The juxtaposition of destruction and celebration/relief is really powerful, and of course later it's shown that there were probably more than a few outside noises that got incorporated into the dream.

    [face_laugh] I just really liked this part!

    And the messages really do add up to a very weird-sounding whole if you take them at face value; this was such a fun way to go about the "dream" prompt! :D
    Vek Talis and Chyntuck like this.
  19. Chyntuck

    Chyntuck Force Ghost star 5

    Jul 11, 2014
    Thank you for the reviews and thanks to everyone who stopped by to read!

    @earlybird-obi-wan Thanks! You and I need to meet up and trade memories of these places. I've read that the paratrooper puppet that's on display now is on the wrong side of the church tower; apparently in RL he was on the other side (not that it would have been any less terrifying.)

    @Kahara Thank you!
    I was pretty stumped by the prompt, initially – until I realised that by stringing together a bunch of Radio Londres messages, I could come up with the strangest of dreams, so I picked a random broadcast and made myself write a story that used all the sentences!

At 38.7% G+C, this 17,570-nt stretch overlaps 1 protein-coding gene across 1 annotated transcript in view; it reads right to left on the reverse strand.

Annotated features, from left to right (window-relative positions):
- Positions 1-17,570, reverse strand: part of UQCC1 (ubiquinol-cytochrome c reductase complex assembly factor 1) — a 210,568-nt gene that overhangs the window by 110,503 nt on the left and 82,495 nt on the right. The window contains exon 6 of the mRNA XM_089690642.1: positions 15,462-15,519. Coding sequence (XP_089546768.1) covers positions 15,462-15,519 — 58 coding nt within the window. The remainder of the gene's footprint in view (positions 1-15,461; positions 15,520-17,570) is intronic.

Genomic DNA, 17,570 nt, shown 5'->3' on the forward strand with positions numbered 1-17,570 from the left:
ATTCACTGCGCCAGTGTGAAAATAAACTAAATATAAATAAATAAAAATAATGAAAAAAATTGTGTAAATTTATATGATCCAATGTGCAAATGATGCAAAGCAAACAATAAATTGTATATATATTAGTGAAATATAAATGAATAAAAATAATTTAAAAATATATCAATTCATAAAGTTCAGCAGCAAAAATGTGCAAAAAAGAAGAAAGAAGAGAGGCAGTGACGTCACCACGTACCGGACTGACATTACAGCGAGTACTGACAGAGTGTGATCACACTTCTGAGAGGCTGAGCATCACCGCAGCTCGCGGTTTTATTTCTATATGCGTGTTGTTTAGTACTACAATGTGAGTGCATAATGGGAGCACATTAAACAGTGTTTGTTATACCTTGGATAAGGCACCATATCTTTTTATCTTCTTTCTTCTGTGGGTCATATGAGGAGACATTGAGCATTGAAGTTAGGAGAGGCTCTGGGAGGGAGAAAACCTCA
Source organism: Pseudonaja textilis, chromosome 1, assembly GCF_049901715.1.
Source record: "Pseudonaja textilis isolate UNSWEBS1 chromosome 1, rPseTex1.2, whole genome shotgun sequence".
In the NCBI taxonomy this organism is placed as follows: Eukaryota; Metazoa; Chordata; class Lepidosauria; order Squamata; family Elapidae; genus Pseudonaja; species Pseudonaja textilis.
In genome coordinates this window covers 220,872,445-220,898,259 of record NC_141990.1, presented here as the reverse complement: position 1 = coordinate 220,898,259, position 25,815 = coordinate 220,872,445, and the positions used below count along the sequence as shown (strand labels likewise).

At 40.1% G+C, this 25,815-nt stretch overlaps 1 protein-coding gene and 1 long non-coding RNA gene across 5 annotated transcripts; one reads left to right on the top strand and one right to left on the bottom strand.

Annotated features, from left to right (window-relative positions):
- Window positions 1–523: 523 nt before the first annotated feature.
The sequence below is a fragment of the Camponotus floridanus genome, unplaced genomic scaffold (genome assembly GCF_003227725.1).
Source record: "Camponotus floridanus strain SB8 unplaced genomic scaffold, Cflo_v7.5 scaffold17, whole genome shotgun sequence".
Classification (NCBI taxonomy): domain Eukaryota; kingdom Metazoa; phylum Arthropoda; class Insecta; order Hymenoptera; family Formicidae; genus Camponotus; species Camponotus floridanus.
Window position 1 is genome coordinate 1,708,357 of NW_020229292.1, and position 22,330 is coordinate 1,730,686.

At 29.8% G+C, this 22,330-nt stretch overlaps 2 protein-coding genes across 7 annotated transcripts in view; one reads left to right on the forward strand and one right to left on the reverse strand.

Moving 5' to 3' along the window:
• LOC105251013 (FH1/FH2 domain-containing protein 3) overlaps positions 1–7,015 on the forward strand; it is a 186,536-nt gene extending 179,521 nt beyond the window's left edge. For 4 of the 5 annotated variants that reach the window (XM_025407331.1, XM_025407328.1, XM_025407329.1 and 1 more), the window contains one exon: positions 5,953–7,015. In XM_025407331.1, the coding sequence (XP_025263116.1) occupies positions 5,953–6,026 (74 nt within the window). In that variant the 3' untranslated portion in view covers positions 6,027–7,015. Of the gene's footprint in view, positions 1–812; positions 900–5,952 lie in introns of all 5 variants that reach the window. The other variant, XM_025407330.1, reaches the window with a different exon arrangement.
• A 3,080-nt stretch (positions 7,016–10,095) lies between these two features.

As someone who used to be able to sleep even in the loudest din (that's something that changed with old age :p ) I've had quite a few of these dreams that integrate stuff that's happening in the real world for the most bizarre result.
    Haha! "The ghost isn't talkative" made it near the top of my list of favourite Radio Londres messages when I heard it. I'd really, really like to know who came up with these sentences, or at the very least I want some of what they were taking.

    Thanks again to all readers, reviewers and lurkers! Next story is coming right up.
  20. Chyntuck

    Chyntuck Force Ghost star 5

    Jul 11, 2014
    Week 8 prompt: Write a story of at least 400 words in which a villain has to protect a hero and include the line of dialogue “I always wondered what that was like.”
    Characters: OCs
    Genre: Drama
    Word count: 2839
    Notes: This story references a whole lot of RL stuff for which I did my best to include explanations in the text, but it still comes with extensive endnotes. I’ll just mention here that one of the key points has been at the forefront of the news in France recently, as the remains of Missak Manouchian, who was one of the leaders of the Resistance group around which this story revolves, were transferred to the Pantheon in Paris on 21 February to commemorate the 80th anniversary of his execution by firing squad.